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Cablegate: Nigeria Oil Politics Public Diplomacy a Huge Success

VZCZCXRO5424
RR RUEHMA RUEHPA
DE RUEHUJA #2000 3041117
ZNR UUUUU ZZH
R 311117Z OCT 09
FM AMEMBASSY ABUJA
TO RUEHC/SECSTATE WASHDC 7382
INFO RUEHZK/ECOWAS COLLECTIVE
RUCPDOC/DEPT OF COMMERCE WASHDC
RHEBAAA/DEPT OF ENERGY WASHDC
RUEHC/DEPT OF LABOR WASHDC
RHMFISS/HQ USAFRICOM STUTTGART GE
RUZEJAA/JAC MOLESWORTH RAF MOLESWORTH UK

UNCLAS ABUJA 002000

SIPDIS

STATE FOR AF/PDPA, DRL/ILCSR, S/CIEA, ECA AND IIP

E.O. 12958: N/A
TAGS: PGOV KPAO EPET KDEM NI
SUBJECT: NIGERIA OIL POLITICS PUBLIC DIPLOMACY A HUGE SUCCESS

1. Summary: Mission Nigeria's Political and Public Affairs
Sections hosted artist, playwright, and former Fulbright Scholar Dan
Hoyle to perform his critically acclaimed "Tings Dey Happen" one-man
play on oil politics, militancy, and corruption in the Niger Delta.
Hoyle performed in five Nigerian cities a unique form of public
diplomacy which showcased America's willingness to promote honest
and meaningful dialogue on important issues. Nigerian audiences
praised Hoyle and the USG for sponsoring the program, which they
said opened a new door to understand and contemplate the people and
events of the Niger Delta. End Summary.
2. PolOff began seeking ways to incorporate a public diplomacy
component to POL's anti-corruption campaign that promoted promoting
transparency and accountability in Nigeria's oil sector. POL and
PAS agreed to host Dan Hoyle, former Fulbright Scholar at the
University of Port Harcourt (2005-2006) and fluent pidgin speaker,
to perform his one-man show, "Tings Dey Happen," in Nigeria for the
first time.
3. Using I-bucks, PAS Abuja and Lagos funded Hoyle's performances
under the Strategic Speakers Initiative, and worked with Nigerian
partners, mostly former International Visitor Leadership Program
alumni, to host Hoyle in American Corners, national museums,
universities, and community centers in Calabar, Lagos, Bauchi, Jos,
and Abuja. Hoyle also conducted theatre workshops for students and
others in these cities with the National Museum - Calabar (Calabar),
the National Association of Nigerian Theatre Arts Practitioners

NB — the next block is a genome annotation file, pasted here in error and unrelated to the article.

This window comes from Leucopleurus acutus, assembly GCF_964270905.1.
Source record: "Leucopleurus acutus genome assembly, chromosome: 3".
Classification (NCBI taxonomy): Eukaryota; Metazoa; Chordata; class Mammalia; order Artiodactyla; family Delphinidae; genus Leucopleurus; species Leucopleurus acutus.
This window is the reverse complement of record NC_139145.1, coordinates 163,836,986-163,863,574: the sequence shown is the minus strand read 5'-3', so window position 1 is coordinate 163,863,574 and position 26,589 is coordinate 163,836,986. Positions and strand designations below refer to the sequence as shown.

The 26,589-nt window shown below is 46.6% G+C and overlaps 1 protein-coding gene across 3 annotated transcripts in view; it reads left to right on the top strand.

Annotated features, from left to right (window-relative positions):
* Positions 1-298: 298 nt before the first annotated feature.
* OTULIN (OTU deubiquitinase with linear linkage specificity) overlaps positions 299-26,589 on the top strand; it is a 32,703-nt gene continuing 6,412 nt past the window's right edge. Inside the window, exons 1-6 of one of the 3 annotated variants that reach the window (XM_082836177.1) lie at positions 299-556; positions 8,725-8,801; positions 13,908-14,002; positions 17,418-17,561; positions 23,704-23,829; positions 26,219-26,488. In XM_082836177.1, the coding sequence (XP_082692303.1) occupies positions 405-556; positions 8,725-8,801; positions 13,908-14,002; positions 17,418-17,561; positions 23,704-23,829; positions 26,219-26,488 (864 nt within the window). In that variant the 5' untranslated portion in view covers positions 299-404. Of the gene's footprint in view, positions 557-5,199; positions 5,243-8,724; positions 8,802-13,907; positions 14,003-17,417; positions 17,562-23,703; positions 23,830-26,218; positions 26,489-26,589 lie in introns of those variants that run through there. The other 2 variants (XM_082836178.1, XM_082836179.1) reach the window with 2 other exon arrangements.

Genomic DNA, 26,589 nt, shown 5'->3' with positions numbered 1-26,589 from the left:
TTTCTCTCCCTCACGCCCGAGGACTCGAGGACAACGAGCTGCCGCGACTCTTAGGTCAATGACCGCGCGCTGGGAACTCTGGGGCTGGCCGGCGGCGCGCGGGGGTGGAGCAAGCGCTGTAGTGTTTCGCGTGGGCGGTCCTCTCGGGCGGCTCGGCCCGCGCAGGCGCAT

(Lagos), the University of Lagos (Lagos), the Development Exchange
Center (Bauchi), the Jos Film Institute (Jos), and the Cyprian
Ekwenzie Center for the Arts (Abuja).
4. To encourage meaningful discussion after the shows, invitations
focused on achieving a diverse audience, reaching out to
non-traditional Mission contacts. From okada (motorcycle) and taxi
drivers to governors and oil industry executives, audiences
represented a true cross section of Nigerians. Other invitees
included university students, academics, labor union leaders,
journalists, former militants, actors, human rights and civil
society organizations, anti-corruption activists, and military
officials. Hoyle reached another audience through his appearances
on two of Nigeria's most popular morning television programs,
Channels Television's "Sunrise" show in Lagos and Africa Independent
Television's (AIT) "Kakaki" show in Abuja.
5. An estimated 1,200 Nigerians attended Hoyle's performances.
Reactions ranged from astonishment at his command of several
dialects of pidgin to reflective debate during the interactive
question and answer sessions. Audiences praised Hoyle for the
show's poignancy and ability to honor the people in the Niger Delta
by sharing their realities with other Nigerians. One audience
member in the northern city of Bauchi told Hoyle that he had "opened
up a new door to view, understand, and contemplate the people and
events in the Delta, which most of us Nigerians in the north are not
aware of." He praised Hoyle for "understanding the realities and
complexities of the region more than Nigerians themselves."
6. In Calabar, one person said he was "deeply moved how an American
can teach us so much about ourselves, and at the same time, teach us
about the openness and courage of Americans like Dan, who are
Qabout the openness and courage of Americans like Dan, who are
willing to go to the Niger Delta to listen to our story." The
performances also elicited frequent praise for the USG for
sponsoring the show. At Hoyle's final performance in Abuja, one
member of the audience said he "applauds the American Embassy for
addressing such important issues through the medium of drama and
art."
7. Comment: Hoyle's tour coincided with the successful conclusion
of the GON's amnesty program for Niger Delta militants, a timely
contribution to the national debate on a subject of paramount
importance to both the USG and Nigeria. End Comment.
SANDERS

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